- Not fully understood
- Hereditary factors may predispose to clubbing.
- Fibrovascular proliferation in the region of the nail bed due to accumulation of megakaryocytes and platelets in digital vessels and subsequent local PDGF and VEGF release is suggested.
- Respiratory conditions, such as:
Cardiovascular conditions, such as:
- Cyanotic congenital heart disease
- Cardiac shunts
Infections, such as:
- Infections causing lung abscesses
- Hypertrophic osteoarthropathy: a syndrome (either hereditary or paraneoplastic) that manifests with painful nail clubbing, synovial effusions, and periostitis
- Not associated with COPD, asthma
- Painless swelling of connective tissue in the distal phalanges
- Lovibond angle ≥ 180°: angle between the base of the nail and its surrounding skin
- Nail bed feels spongy when pressed and springs back when released.
- Place distal phalanges against each other so that both fingernails touch
- When there is nail clubbing, the normal diamond-shaped “window” between the nail beds will not be seen.
Abnormalities in the shape of the thorax
- The anteroposterior diameter of the thorax may increase in COPD, leading to a “barrel chest” appearance.
- Retraction of the intercostal spaces
- Asymmetric movement may be associated with pleural disease, phrenic nerve damage, or pleural effusion.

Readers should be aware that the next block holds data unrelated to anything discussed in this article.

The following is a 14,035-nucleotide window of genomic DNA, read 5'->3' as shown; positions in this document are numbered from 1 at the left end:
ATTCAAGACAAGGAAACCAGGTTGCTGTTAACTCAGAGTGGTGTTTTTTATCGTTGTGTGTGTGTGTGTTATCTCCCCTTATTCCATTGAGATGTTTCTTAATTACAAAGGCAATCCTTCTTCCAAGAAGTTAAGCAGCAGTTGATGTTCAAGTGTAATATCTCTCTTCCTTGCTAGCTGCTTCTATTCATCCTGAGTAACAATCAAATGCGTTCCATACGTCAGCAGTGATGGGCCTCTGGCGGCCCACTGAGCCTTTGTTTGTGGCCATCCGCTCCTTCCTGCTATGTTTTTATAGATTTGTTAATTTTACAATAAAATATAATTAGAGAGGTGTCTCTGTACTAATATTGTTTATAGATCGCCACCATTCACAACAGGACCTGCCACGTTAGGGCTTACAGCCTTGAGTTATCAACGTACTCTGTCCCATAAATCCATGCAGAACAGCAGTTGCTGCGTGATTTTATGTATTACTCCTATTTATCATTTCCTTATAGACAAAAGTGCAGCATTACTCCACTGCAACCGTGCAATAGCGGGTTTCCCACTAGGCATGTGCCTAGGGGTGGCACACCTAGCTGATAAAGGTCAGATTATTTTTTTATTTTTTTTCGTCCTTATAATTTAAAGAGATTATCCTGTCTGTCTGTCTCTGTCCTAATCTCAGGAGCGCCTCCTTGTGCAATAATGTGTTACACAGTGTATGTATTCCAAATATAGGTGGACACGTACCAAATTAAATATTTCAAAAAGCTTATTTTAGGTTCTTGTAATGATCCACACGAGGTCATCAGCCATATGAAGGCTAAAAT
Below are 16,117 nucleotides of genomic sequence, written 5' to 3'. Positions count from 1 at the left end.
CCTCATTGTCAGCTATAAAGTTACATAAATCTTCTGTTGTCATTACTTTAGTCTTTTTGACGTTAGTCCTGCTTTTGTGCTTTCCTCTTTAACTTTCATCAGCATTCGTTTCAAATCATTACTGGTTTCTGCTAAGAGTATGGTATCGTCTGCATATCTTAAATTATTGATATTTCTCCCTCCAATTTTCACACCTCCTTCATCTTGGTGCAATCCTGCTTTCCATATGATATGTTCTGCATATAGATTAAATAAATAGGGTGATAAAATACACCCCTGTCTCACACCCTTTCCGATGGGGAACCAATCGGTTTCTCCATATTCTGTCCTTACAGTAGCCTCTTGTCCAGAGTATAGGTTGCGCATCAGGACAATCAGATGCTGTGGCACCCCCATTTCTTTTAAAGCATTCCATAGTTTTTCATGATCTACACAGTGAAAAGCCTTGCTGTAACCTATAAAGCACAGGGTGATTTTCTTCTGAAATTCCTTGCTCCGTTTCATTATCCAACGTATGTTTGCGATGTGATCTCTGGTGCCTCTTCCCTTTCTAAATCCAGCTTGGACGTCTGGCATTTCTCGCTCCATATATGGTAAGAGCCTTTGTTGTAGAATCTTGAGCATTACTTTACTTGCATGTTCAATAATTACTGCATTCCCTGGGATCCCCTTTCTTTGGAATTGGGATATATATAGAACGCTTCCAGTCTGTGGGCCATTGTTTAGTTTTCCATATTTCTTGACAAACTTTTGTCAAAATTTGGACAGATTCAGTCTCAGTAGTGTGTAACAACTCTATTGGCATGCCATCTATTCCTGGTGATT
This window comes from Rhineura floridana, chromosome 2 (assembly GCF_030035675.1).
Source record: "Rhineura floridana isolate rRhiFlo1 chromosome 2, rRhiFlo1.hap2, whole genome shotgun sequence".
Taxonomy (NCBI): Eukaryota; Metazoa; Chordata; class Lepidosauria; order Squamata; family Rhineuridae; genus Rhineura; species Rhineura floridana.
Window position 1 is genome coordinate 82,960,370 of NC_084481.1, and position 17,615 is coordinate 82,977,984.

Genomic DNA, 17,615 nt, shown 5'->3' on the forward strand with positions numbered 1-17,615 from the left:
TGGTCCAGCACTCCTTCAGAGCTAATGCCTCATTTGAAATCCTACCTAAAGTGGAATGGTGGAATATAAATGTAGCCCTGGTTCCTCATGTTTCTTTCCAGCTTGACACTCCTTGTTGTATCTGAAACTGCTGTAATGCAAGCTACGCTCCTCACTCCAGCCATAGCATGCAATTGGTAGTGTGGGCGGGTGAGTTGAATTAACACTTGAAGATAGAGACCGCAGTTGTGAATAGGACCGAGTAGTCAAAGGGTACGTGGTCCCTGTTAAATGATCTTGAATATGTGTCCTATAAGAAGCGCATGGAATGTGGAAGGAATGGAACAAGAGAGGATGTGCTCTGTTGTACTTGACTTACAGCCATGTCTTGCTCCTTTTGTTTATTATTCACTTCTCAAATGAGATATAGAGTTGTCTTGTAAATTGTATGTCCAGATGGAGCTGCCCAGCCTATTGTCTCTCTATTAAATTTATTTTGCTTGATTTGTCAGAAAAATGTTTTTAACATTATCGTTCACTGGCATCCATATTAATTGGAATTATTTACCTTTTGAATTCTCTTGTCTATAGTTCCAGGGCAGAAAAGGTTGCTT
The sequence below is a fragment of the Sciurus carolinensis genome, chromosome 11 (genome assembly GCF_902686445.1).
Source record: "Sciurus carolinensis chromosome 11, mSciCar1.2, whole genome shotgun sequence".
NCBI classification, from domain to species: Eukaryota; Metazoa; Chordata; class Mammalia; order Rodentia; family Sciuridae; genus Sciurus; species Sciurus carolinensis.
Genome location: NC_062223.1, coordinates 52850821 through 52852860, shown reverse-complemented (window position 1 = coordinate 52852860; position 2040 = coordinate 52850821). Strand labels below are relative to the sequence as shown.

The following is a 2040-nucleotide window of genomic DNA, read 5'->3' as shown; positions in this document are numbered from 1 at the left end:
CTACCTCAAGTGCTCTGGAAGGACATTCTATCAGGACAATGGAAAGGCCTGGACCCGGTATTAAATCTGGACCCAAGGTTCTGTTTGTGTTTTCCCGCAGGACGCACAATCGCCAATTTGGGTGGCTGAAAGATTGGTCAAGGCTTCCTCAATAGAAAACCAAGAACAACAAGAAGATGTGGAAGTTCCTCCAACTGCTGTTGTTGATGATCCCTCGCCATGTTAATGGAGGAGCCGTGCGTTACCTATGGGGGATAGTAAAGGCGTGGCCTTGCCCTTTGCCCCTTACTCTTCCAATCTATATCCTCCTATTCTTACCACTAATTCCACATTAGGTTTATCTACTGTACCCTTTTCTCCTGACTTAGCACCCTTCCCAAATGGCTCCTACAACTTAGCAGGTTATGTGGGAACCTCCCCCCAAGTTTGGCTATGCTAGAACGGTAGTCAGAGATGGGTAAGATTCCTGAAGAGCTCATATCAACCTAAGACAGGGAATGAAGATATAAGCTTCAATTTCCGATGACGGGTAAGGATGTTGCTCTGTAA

- Kyphosis or scoliosis may lead to decreased forced vital capacity, forced expiratory volume and overall respiratory function
Sputum production or secretions, if any
- White and translucent: viral infection (for example, bronchitis that presents with a typical early-morning cough)
- White and foamy: pulmonary edema
- Yellow-green: bacterial infection
- Green: an indication of a pseudomonal infection
- Grayish: pneumoconiosis, a waning bacterial infection
- Blackish-brown: possibly old blood; should be further investigated (can also be a harmless incidental finding)
- Friable: tuberculosis, actinomycosis
- Hemoptysis: See "Etiology of hemoptysis.”
In newborn and infants
- Jugular, sternal, and intercostal retraction
- Nasal flaring or flaring of the nostrils
- Neck extension
- General: Evaluate areas of tenderness or bruising.
- Symmetry of chest expansion
- Ask the patient to say “toy boat” and feel for vibrations transmitted throughout the chest wall.
- Can be asymmetrically decreased in effusion, obstruction, or pneumothorax, among others
- Can be asymmetrically increased in pneumonia
- Hyperextend the nondominant middle finger and place the distal interphalangeal joint against the chest wall.